The phrase “do not mix business with pleasure” is arguably given as advice more than it is practiced. Business relationships can often involve disagreements and disputes, however, when the lines blur between individuals in a romantic manner, a variety of business-related disputes can arise, particularly when the relationship ends.
A recent decision from the Alberta Court of Justice considered a situation where two individuals who owned businesses operating within the same industry began a romantic relationship. This resulted in blurred lines when it came to whether or not the parties still expected payment from one another for services rendered. This decision illustrates how business disputes and commercial litigation can stem from personal relationships.
Plaintiff brings horses to defendant’s ranch during relationship
In the matter of Lemoine v Bevans, the parties were involved in a five-year long romantic relationship. Mr. Bevans (the “defendant” and plaintiff by counterclaim) runs a ranching operation, boards horses, and works as a skilled welder, mechanic, and farrier. Ms. Lemoine (the “plaintiff” and defendant by counterclaim) owns and lives on 55 acres where she boards horses and has some cattle. She also operates three home businesses, including a western wear and supply shop, a Puralator outlet, and a UPS outlet.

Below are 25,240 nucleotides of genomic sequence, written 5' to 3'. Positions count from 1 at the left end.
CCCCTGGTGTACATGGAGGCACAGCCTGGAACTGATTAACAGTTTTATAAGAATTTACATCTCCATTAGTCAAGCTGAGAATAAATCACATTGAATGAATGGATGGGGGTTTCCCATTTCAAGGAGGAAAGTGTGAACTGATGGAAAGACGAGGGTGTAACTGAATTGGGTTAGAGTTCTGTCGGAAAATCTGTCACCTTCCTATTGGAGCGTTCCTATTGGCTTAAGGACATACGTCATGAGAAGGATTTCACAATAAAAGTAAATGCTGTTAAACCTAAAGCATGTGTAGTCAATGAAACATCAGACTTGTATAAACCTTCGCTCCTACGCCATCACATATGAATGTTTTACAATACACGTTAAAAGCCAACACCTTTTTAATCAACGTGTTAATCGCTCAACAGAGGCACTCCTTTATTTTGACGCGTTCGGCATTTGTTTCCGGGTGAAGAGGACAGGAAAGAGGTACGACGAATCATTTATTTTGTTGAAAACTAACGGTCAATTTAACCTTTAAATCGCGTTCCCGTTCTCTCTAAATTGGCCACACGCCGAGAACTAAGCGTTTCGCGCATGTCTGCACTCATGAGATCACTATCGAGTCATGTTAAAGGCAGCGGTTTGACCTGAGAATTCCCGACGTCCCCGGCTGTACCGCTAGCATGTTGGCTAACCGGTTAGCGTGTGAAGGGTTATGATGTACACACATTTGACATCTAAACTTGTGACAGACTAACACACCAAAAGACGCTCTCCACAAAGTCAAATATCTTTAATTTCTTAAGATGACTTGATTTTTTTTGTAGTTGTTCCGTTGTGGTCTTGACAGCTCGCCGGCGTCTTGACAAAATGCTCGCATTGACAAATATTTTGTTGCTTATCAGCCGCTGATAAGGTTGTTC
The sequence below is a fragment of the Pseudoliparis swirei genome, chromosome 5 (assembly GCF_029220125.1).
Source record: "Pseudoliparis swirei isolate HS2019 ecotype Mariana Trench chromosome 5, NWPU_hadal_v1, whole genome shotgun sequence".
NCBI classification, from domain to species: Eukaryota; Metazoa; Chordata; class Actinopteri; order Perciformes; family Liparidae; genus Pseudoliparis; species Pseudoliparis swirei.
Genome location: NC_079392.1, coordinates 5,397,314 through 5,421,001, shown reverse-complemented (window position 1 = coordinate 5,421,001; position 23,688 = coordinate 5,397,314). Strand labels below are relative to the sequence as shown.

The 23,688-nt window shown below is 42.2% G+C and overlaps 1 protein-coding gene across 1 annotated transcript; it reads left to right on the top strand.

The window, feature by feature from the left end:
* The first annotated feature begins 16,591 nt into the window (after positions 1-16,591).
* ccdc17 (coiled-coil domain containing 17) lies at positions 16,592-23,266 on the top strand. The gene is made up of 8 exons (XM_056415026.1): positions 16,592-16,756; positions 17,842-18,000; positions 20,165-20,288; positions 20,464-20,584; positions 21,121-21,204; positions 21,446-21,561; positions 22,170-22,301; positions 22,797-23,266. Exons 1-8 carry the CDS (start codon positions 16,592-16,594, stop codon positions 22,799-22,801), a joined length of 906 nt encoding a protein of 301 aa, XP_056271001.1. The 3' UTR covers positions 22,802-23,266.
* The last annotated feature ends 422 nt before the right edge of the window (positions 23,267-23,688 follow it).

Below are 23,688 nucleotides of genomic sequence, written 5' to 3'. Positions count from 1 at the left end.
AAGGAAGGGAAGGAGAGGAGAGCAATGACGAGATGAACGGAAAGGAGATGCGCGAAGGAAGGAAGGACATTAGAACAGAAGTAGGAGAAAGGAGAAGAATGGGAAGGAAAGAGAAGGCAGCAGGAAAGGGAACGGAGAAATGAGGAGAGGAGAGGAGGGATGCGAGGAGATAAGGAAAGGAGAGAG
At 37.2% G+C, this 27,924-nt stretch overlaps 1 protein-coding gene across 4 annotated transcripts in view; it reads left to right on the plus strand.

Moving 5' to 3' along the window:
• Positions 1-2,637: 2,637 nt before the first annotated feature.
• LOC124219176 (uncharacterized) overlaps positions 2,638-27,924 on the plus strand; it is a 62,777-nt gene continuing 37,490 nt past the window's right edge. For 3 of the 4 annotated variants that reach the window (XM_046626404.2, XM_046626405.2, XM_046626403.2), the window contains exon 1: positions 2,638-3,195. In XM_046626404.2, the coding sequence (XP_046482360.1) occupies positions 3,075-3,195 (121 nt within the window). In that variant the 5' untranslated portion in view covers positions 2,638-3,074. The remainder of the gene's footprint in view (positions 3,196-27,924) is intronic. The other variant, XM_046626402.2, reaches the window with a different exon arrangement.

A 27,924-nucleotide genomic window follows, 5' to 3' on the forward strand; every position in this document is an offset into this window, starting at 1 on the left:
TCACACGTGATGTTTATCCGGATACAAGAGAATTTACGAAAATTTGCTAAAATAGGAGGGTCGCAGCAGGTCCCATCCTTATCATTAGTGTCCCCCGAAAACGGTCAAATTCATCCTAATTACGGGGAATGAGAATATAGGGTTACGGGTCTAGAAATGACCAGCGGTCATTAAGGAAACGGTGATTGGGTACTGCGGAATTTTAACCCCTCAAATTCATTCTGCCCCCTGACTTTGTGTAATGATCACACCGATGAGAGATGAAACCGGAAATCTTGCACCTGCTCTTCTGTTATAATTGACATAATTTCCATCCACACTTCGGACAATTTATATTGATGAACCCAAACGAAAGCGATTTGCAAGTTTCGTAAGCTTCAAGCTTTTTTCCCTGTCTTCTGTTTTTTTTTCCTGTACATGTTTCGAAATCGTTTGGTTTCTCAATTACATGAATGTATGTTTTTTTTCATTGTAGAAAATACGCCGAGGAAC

The parties began talking over the phone in late 2015 and met in February 2016, at which point they began their relationship. They both lived a similar lifestyle and were heavily involved in the rodeo scene, and would often get together when they were in attendance at the same events. Shortly after they started dating, the plaintiff brought some of her horses to the defendant’s ranch and kept them there. However, she never paid him for this service.
During their five-year relationship, the parties continued to operate their own individual businesses. Although they helped each other out on occasion, they both expected to receive some payment for such assistance. For example, the plaintiff purchased a 32-foot cattle trailer which the defendant began using immediately, and continued to use, for his business, however, he only made some payments to the plaintiff for it. The plaintiff also advanced a personal loan to the defendant to help him fix a broken tractor and he had since made some repayment on. The defendant would also purchase supplies from the plaintiff’s retail business.